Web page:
The images from that self assignment drew National Geographic Magazine’s attention. McCurry commented, “I think that a smart photographer will try to propose a story to a magazine that they are passionate and care about. It is better to be proactive and to seek out stories that you want to tell.”
There is a constant theme which McCurry is energized by. It is the contrast and conflict between cultural traditions and globalization. “The whole world is changing, juxtaposing new against the old. I am interested in preserving the past. There was a time when regional differences and customs which evolved over hundreds of years defined a society. It was recognized in the way that people dressed, the way they spoke, the food they ate, and regional uniqueness. Now that is quickly disappearing.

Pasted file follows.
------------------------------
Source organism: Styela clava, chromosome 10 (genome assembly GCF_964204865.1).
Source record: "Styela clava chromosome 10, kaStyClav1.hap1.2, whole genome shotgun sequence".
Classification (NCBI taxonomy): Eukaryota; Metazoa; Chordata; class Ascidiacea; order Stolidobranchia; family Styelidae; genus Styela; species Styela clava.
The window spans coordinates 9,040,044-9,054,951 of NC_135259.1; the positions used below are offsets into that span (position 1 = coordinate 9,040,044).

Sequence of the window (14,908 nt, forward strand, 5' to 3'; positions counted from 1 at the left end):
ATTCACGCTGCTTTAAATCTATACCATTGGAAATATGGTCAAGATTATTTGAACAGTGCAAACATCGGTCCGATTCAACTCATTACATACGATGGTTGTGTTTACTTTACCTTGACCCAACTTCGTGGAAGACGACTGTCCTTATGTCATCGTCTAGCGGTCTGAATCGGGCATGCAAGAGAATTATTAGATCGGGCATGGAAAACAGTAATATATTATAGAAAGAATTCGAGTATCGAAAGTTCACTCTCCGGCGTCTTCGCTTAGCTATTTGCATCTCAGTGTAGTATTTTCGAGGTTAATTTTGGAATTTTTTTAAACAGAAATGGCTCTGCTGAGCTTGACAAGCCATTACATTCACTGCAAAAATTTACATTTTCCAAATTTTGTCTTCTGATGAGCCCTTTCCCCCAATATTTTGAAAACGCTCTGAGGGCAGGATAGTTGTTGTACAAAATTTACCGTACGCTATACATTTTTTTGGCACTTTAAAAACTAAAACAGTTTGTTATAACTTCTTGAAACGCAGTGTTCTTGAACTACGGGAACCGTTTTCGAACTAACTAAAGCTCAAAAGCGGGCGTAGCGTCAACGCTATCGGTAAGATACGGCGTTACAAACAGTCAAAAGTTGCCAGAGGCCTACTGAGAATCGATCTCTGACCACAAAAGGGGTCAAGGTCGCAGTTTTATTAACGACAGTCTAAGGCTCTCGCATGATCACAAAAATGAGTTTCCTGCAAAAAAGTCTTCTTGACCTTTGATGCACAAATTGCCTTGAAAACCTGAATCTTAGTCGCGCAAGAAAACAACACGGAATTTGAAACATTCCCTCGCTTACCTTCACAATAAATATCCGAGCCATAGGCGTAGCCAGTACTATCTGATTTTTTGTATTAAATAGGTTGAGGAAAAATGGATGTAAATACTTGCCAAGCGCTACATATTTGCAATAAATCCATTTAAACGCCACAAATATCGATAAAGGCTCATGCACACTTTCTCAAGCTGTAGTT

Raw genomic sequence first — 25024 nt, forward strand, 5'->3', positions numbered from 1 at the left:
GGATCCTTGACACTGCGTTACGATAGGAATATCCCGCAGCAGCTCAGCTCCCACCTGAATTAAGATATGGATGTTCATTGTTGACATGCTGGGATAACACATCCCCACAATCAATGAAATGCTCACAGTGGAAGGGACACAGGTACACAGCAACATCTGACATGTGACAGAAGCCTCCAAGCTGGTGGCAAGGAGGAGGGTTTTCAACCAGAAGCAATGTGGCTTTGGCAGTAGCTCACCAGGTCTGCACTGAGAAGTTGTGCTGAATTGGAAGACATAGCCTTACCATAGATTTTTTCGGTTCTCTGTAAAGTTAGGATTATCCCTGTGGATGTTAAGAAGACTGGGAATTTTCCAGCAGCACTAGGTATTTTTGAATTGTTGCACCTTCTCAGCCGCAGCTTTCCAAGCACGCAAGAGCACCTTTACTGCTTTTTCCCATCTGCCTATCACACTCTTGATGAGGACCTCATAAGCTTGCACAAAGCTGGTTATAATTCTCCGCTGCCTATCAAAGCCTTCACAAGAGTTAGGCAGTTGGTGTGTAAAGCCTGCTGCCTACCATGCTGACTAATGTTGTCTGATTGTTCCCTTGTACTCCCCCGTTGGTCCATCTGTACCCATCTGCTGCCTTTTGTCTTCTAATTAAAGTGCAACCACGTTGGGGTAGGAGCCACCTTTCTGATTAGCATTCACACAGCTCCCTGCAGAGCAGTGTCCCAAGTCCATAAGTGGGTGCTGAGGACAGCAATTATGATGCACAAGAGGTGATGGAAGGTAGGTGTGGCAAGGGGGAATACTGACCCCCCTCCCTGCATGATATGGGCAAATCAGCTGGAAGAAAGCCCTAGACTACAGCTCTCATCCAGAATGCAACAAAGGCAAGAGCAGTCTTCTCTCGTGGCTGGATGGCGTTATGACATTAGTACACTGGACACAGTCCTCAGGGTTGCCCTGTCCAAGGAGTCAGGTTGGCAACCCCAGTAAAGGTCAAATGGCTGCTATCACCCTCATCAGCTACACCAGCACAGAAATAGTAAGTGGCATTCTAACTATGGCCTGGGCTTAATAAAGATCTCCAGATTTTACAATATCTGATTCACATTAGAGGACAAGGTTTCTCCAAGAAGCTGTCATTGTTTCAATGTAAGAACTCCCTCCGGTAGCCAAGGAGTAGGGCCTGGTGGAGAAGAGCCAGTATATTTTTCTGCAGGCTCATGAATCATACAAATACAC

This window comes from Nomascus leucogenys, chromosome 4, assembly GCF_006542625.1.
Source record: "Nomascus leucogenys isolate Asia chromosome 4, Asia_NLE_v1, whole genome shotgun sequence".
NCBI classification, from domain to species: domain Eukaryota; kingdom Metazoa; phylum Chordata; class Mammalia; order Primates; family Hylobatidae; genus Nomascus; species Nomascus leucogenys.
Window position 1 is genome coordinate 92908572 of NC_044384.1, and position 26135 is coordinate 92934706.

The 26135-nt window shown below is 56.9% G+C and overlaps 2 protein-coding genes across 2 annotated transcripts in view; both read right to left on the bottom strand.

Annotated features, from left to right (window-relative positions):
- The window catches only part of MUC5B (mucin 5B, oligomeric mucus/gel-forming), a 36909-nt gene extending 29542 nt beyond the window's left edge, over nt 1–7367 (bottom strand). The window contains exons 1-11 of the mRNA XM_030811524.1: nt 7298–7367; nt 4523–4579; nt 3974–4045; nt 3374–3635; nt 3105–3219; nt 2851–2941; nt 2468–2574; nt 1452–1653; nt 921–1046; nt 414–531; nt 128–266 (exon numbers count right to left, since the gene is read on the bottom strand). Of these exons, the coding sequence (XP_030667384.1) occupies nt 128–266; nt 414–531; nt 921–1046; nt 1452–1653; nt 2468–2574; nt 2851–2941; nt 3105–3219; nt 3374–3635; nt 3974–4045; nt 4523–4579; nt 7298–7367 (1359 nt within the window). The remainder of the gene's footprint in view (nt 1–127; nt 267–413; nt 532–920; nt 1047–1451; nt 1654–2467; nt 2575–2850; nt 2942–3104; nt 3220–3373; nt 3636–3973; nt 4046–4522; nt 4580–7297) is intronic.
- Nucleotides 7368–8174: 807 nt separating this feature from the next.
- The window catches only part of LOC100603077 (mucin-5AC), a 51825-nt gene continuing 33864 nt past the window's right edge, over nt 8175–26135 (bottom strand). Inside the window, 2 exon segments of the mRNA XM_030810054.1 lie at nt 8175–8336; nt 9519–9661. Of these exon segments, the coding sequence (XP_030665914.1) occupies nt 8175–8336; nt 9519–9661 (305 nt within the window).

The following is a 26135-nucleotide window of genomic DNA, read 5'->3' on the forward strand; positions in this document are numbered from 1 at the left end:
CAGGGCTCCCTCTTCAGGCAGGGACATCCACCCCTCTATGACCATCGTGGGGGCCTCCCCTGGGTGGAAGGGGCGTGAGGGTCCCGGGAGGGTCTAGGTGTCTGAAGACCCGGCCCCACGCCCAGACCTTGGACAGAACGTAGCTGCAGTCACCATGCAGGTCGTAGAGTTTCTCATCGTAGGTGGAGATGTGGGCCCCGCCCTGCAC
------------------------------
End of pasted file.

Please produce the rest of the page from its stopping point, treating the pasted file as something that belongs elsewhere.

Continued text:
Fishermen, Weligama, South Coast, Sri Lanka, 1995
Almost two thirds of my career has been photographing and working in Asia. These are ancient cultures that go back thousands of years. In the case of India, there is a very strong link to the past. You can see disparity between rich and poor with village culture remaining similar to the life hundreds and thousands of years ago. Architecture and landmarks go back centuries.
Clearly, we all recognize how our regions and our country are changing. McCurry comments that the rest of the world, including the Mid-Eastern countries, Near-Eastern countries, and Asia are rapidly becoming homogenized. McCurry summarizes, “I am more interested in these things that are disappearing. When you think of New England or the South, the regional characteristics are almost gone, replaced with strip malls that are identical with the same stores and restaurants. It is all really boring. There is no soul. There is no poetry. What does that lead to? It leads to living in an airport where you could be anywhere in the world and not really know where you are.”